So near but yet so far! After missing out on the award for 2010, the South West's capital has again been defeated at the final stage as favourites Copenhagen scooped the 2014 award, announced just a short while ago in a ceremony in Vitoria-Gasteiz, Spain.
While the award does not come with a financial prize, being named European Green Capital would have distinguished Bristol from all of the other cities in Europe and gave it a real ability to be able to attract new business and new jobs in to the city.
With its already impressive green credentials, the Danish capital city of Copenhagen was the overwhelming favourite to take the title. Remarkably, 35% of the city's population already cycle to work or school and the council there is working towards ensuring the entire city is be powered by renewables by 2025 and is constructing new parks so as to meet its target of having a beach or green space within 15 minutes' walk for every resident. They were always going to be formidable competition.
But this is not a competition based solely on current performance levels; entrants were also judged according to their future plans, and Bristol's aim for zero waste to landfill by next year was one that impressed and raised a few eyebrows.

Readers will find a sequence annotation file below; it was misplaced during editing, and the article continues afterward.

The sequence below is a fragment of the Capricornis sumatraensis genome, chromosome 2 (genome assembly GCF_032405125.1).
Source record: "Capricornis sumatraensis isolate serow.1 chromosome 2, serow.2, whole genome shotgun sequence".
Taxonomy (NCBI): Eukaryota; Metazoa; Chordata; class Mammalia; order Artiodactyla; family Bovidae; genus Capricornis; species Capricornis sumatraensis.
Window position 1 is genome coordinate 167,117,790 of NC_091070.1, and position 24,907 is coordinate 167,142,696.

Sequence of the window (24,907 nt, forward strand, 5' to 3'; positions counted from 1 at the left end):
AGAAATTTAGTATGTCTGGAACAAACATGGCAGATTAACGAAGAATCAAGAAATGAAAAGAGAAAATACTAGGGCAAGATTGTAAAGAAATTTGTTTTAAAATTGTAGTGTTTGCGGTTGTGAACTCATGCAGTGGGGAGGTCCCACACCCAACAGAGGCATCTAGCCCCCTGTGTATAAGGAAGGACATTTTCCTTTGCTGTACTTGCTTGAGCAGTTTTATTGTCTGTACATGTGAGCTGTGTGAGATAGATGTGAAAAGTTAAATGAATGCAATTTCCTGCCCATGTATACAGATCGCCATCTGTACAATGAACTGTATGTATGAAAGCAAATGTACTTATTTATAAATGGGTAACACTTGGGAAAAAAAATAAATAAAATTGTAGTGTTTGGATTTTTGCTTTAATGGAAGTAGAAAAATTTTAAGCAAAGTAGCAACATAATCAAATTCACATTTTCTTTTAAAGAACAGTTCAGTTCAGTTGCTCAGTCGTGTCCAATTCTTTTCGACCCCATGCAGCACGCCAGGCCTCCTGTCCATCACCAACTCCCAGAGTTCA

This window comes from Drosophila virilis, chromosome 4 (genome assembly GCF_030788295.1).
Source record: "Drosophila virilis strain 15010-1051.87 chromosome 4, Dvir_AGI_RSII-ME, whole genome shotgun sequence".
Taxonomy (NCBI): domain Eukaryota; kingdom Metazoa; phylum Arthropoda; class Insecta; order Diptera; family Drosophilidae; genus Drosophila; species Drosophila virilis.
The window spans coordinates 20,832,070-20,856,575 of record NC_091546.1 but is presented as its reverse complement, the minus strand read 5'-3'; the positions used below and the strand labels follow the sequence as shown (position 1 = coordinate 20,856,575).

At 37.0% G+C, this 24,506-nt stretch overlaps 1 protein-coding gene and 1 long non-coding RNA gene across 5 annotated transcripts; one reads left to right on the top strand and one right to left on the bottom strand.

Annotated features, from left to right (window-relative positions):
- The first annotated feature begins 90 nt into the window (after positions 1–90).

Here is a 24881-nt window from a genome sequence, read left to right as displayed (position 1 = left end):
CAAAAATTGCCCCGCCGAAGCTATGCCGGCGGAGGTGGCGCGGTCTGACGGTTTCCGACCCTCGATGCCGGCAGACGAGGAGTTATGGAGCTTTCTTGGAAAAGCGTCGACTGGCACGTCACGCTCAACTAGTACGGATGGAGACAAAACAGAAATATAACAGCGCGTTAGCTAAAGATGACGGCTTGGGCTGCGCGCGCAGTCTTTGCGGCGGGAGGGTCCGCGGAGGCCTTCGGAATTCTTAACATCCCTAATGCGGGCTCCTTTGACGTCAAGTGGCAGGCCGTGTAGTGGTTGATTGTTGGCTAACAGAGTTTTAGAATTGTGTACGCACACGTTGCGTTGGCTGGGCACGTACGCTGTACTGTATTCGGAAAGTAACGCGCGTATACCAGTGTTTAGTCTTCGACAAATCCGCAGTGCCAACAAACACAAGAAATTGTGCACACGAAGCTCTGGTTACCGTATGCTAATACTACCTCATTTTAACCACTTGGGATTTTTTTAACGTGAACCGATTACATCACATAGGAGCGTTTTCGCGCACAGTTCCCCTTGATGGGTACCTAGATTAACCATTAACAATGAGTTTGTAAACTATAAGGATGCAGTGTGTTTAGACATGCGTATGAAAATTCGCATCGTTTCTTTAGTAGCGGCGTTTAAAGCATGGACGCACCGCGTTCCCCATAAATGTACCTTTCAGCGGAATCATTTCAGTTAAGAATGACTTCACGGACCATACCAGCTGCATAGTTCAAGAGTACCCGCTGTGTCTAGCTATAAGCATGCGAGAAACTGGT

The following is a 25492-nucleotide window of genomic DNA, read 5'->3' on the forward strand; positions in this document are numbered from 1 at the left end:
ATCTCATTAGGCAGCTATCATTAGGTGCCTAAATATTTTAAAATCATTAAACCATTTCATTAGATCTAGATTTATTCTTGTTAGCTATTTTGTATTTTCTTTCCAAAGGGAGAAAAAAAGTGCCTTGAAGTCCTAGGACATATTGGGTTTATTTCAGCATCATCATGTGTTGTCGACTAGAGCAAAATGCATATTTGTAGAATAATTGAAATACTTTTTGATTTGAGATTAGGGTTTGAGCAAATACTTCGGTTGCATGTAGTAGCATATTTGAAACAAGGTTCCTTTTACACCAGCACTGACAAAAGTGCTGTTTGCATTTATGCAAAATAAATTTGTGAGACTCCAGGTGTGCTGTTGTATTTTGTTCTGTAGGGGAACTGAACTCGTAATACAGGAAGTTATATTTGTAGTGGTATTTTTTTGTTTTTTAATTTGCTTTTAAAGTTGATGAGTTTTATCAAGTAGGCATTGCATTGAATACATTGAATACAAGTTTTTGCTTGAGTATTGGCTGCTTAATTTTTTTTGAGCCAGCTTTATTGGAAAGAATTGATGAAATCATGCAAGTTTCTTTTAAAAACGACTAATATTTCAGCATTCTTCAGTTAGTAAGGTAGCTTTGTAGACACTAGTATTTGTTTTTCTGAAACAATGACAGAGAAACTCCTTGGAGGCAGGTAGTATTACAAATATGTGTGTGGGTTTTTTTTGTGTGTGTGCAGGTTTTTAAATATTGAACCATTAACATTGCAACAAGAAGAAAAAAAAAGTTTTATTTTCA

The European Commissioner for Environment Janez Potočnik, present at tonight’s award ceremony, remarked that the standard of applicants was very high and that he was grateful not to have been a member of the jury.
Congratulations nonetheless should be addressed to the Bristol Green Capital team, a sterling effort. Third time lucky perhaps?
UPDATE: 29/06, 21:10
The Bristol Green Capital team have responded to the disappointing announcement, posting the following message via Twitter: